Officials in the department of Indian Medicine said they would not be able to start courses as the college had lost recognition. In 2011, the Central government-run department of AYUSH (Ayurveda, Yoga, Unani, Siddha and Homeopathy), a wing of Union health ministry, cancelled recognition for six of the eight undergraduate Siddha medical colleges in the country. At the National Institute of Siddha, a central government institution that runs postgraduate courses, the number of seats was cut by half.
The Central Council for Indian Medicine (CCIM), the regulatory body for education in Indian medicine, inspected campuses and sent reports to the department of AYUSH, based on which the decision to cancel permission for some colleges, including those run by the Centre and the states, was taken.
The college in Palayamkottai, the oldest of the two government Siddha colleges in Tamil Nadu, lost recognition due to a lack of patronage from patients for the hospital attached to it. At least 40% of the beds are required to be filled. In Palayamkottai, the bed strength was only 38% in 2010, CCIM sources said.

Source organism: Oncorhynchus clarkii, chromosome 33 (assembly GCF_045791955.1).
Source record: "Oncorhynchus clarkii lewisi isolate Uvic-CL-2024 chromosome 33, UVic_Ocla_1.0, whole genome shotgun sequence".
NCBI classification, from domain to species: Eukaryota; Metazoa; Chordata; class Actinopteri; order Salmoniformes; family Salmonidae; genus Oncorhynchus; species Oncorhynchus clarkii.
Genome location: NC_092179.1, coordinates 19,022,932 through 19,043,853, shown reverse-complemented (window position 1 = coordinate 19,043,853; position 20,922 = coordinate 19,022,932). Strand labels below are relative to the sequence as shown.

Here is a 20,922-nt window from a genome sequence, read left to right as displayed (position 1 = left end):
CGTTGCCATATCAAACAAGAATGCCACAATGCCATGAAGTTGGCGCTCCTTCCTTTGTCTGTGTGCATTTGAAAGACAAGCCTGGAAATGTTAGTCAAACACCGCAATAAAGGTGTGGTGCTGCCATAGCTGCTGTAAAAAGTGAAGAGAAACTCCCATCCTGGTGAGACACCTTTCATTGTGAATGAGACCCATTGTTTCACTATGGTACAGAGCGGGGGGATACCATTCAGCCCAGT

Students said they were still waiting for classes to begin. “I got admission in September 2011 and was enrolled on October 28, 2011. Faculty told us classes will begin in November 2011. They still haven’t. Now they tell us the college hasn’t got approval,” said one. Some students have moved the Madras high court which has issued notice to AYUSH. Officials from the state health department said they had corrected the deficiencies pointed out by AYUSH. “We are hoping that the high court will give us some relief,” the official said.